Death of a Life Partner Triggers Fatal Heart Rhythm

by Shirley Johanna on  April 6, 2016 at 9:38 AM Heart Disease News   - G J E 4
People who lose their life partner are at increased risk of developing an irregular heartbeat, which is potentially life-threatening, say researchers.
Death of a Life Partner Triggers Fatal Heart Rhythm
Death of a Life Partner Triggers Fatal Heart Rhythm

A trawl of data on nearly a million Danes showed an elevated risk, lasting about a year, of developing a heart flutter. Under-60's whose partners died unexpectedly were most in peril.

‘Bereaved people under the age of 60 were more than twice as likely to develop irregular heart rhythm.’
The risk was highest "8-14 days after the loss, after which it gradually declined," said a study published in the online journal Open Heart.

"One year after the loss, the risk was almost the same as in the non-bereaved population."

Much research has focused on explaining the observed phenomenon of people dying soon after their life partner.

Several studies have shown that grieving spouses have a higher risk of dying, particularly of heart disease and stroke, but the mechanism is unclear.

The latest study asked specifically whether bereaved partners were more likely than others to develop atrial fibrillation, the most common type of irregular heartbeat and a risk factor for stroke and heart failure.

Researchers in Denmark used population data collected between 1995 and 2014 to search for a pattern.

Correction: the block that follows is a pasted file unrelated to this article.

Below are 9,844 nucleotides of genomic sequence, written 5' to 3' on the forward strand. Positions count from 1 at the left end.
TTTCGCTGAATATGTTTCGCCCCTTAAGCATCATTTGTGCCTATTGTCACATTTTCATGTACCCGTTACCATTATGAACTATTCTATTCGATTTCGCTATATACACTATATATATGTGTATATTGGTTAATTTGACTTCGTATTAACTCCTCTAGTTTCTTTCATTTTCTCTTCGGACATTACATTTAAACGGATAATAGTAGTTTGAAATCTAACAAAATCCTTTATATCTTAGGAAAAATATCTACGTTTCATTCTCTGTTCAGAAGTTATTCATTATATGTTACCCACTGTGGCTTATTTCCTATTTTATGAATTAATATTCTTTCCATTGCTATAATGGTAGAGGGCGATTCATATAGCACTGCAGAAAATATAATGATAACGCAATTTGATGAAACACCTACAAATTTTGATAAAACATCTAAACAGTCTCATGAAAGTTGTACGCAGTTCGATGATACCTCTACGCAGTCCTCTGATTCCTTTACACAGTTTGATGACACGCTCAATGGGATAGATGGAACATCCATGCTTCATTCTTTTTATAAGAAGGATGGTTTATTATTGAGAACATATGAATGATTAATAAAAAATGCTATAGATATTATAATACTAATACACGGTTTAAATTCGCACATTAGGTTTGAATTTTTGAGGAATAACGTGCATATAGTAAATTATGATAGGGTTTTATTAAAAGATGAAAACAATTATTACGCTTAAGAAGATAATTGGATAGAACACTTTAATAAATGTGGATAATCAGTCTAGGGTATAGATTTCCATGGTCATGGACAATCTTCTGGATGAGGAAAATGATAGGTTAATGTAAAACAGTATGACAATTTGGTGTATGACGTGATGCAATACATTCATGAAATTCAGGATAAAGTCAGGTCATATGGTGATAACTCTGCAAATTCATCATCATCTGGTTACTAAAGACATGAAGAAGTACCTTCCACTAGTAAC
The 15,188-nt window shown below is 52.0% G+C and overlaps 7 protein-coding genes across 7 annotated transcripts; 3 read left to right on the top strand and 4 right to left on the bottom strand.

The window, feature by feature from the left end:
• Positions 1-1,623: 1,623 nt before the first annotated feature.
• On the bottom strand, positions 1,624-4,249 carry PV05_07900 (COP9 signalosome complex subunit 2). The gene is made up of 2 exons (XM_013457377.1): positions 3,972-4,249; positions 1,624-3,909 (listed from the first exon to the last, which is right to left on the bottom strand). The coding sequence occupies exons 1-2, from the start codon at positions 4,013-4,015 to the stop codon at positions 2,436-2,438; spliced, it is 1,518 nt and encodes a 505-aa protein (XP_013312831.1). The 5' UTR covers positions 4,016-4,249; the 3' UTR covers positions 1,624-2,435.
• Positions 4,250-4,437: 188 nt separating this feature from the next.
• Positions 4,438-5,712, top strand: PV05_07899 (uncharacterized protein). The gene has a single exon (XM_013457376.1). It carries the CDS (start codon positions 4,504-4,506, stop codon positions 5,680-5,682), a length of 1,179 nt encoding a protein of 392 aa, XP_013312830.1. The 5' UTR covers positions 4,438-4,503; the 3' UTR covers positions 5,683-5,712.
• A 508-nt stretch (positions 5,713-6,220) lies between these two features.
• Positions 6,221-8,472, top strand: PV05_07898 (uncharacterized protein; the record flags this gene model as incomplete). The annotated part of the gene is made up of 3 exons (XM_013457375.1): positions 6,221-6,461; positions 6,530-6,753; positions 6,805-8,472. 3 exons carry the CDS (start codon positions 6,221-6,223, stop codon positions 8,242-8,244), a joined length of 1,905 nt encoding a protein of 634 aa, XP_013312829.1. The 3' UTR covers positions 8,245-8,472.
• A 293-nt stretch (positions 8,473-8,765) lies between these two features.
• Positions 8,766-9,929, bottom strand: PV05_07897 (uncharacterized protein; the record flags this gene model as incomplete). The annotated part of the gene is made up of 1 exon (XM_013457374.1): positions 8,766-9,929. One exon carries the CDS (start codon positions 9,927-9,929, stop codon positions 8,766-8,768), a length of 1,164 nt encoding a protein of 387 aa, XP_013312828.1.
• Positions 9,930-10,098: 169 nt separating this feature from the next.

Of the group, 88,612 people had been newly diagnosed with atrial fibrillation (AF) and 886,120 were healthy.

"The risk of developing an irregular heartbeat for the first time was 41 percent higher among those who had been bereaved than it was among those who had not experienced such a loss," said the study.

Younger people, those under 60, were more than twice as likely to develop problems, and those whose partners were relatively healthy in the month before death, thus not expected to die, were 57 percent more at risk.

The team cautioned that no conclusions can be drawn about cause and effect, as the study was merely an observational one, looking at correlations in data.

Several factors that could throw the findings out of whack, such as the bereaved group's diet, exercise regime, or predisposal to AF, were not known.

The loss of a partner is considered one of the most stressful life events.

It can lead to mental illness symptoms such as depression, and can cause people to lose sleep and appetite, drink too much and stop exercising -- all known health risks.

Source: AFP

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